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064  January 30, 2019
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065 February 02, 2019
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066 February 05, 2019
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067  February 06, 2019
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068 February 11, 2019
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069 February 12, 2019
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070 February 14, 2019
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071 February 18, 2019
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072 February 20, 2019
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073 February 23, 2019
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074 February 26, 2019
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075 March 4, 2019
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076 March 5, 2019
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077 March 7, 2019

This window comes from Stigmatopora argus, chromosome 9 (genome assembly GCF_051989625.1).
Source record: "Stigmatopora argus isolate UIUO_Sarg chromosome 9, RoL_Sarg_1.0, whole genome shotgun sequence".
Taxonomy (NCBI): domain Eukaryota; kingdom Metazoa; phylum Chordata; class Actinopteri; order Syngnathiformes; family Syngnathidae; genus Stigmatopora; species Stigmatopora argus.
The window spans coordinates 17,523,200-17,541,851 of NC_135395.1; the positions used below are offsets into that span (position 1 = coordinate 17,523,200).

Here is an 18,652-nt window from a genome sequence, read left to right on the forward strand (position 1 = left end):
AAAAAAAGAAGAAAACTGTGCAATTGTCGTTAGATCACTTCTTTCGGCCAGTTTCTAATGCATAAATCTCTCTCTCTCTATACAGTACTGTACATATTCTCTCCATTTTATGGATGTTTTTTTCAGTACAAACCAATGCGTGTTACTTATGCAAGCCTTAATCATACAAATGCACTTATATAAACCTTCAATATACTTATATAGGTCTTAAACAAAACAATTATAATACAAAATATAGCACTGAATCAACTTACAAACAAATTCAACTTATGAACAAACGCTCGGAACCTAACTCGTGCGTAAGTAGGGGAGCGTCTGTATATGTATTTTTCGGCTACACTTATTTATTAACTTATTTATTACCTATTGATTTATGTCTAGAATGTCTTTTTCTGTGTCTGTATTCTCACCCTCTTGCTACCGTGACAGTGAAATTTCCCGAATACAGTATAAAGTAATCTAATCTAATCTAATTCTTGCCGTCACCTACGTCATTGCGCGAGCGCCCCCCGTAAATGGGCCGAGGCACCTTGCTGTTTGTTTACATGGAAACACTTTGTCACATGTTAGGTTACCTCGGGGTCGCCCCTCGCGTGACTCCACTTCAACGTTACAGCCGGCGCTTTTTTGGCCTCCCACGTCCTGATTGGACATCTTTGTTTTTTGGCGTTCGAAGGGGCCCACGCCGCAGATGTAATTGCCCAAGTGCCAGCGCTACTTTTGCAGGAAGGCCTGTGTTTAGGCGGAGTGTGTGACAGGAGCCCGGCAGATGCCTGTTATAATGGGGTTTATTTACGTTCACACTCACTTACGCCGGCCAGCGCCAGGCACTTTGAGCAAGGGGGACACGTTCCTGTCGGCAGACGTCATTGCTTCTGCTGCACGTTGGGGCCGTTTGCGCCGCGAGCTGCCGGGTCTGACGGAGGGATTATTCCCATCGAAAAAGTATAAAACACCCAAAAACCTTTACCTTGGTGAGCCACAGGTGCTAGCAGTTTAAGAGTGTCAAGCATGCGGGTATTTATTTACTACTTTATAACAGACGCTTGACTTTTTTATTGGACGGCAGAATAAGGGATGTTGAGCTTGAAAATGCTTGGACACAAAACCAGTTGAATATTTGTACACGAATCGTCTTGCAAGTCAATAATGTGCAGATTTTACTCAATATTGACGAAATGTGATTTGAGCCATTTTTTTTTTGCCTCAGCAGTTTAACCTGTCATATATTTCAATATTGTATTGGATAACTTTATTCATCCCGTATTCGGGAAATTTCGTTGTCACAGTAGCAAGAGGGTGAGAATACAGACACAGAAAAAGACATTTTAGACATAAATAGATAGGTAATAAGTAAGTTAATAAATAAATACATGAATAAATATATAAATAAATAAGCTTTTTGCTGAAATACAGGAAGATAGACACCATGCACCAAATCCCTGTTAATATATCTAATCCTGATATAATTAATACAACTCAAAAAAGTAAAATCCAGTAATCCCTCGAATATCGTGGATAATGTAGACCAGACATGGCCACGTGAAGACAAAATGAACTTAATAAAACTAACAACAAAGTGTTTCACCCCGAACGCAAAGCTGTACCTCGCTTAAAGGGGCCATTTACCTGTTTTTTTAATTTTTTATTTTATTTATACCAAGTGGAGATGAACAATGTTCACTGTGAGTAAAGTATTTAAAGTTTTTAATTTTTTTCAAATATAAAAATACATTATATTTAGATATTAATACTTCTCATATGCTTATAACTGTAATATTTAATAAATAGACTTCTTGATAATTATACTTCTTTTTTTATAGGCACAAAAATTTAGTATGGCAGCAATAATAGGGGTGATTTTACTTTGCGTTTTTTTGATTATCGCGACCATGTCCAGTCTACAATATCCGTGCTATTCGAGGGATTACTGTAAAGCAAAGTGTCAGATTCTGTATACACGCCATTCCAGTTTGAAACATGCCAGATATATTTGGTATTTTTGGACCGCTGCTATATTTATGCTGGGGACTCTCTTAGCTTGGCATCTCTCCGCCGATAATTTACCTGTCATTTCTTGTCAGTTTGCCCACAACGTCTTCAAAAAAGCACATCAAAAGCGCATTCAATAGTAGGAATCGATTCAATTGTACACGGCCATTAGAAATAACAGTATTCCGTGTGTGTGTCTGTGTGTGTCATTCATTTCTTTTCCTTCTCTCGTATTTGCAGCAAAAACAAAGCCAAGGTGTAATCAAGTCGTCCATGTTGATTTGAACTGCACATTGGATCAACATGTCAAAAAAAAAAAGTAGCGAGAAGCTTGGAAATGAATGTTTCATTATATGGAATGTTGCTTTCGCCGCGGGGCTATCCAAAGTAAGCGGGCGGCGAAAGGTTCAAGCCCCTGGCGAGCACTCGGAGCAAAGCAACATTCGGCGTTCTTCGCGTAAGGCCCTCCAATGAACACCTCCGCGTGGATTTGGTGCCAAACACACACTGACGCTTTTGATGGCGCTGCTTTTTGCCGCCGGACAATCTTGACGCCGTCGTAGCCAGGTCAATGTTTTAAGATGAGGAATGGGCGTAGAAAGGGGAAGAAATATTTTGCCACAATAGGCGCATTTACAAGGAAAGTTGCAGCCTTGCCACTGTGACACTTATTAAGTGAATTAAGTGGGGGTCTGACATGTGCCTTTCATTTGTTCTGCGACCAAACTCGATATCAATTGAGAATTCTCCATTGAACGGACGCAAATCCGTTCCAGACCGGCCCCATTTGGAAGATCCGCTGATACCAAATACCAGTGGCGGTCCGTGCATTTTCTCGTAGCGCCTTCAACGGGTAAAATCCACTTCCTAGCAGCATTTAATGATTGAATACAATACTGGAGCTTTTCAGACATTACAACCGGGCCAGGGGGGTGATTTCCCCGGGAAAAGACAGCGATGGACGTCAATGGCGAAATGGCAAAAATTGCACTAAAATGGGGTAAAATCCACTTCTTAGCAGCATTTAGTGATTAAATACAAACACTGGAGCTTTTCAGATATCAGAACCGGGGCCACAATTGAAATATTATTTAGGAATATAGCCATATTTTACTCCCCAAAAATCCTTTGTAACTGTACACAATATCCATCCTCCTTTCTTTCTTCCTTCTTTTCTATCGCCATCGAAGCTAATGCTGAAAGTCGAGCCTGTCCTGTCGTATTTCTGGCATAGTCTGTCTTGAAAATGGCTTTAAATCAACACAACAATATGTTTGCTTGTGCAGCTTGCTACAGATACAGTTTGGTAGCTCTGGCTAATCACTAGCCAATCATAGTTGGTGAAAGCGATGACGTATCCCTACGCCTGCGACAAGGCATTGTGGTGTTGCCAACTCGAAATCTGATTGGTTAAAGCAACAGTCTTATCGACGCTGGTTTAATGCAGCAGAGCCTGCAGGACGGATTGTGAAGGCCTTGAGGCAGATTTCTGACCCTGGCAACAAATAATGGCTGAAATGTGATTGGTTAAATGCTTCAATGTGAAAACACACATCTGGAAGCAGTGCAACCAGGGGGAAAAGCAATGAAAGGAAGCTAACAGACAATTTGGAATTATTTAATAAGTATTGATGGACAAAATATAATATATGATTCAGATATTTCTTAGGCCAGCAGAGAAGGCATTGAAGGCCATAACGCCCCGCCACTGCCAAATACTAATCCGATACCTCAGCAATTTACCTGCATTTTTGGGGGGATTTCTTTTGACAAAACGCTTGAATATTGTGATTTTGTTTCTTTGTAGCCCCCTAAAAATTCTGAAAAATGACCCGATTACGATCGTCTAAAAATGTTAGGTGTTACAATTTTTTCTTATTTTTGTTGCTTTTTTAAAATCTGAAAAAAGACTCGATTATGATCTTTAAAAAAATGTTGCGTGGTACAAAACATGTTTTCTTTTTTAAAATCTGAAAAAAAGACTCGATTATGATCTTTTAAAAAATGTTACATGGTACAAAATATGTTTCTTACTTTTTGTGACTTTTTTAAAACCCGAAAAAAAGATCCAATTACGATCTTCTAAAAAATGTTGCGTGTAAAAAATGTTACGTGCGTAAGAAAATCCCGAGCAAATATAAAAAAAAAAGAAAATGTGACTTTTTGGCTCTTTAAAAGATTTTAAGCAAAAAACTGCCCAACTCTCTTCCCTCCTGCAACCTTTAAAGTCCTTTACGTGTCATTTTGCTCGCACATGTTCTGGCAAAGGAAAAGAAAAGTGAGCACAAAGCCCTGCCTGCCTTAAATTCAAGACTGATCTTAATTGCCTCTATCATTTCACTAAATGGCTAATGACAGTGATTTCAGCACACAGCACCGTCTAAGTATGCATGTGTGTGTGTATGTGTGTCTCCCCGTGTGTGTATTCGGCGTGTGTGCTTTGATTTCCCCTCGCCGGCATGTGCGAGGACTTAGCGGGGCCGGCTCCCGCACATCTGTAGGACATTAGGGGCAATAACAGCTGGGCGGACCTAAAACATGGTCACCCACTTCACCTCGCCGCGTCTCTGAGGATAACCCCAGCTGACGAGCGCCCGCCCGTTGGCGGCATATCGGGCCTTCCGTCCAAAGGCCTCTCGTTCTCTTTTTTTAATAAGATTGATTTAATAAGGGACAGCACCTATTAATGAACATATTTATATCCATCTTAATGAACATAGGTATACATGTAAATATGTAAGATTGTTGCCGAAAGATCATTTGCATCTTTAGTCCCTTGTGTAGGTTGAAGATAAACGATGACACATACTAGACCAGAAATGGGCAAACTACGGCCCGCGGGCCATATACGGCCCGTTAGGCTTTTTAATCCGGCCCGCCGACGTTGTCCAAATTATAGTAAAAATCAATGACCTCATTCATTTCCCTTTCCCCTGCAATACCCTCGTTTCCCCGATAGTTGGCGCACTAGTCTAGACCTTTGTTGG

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078 March 9, 2019
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079 March 10, 2019
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080 March 12, 2019
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081   082   083    March 14, 2019
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084 March 15, 2019
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085 March 19, 2019
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086 March 20, 2019
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087 March 21, 2019
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088 March 26, 2019
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089 March 27, 2019
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#112 Backstory of the Poem’s
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#113 Backstory of the Poem’s
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#129 Backstory of the Poem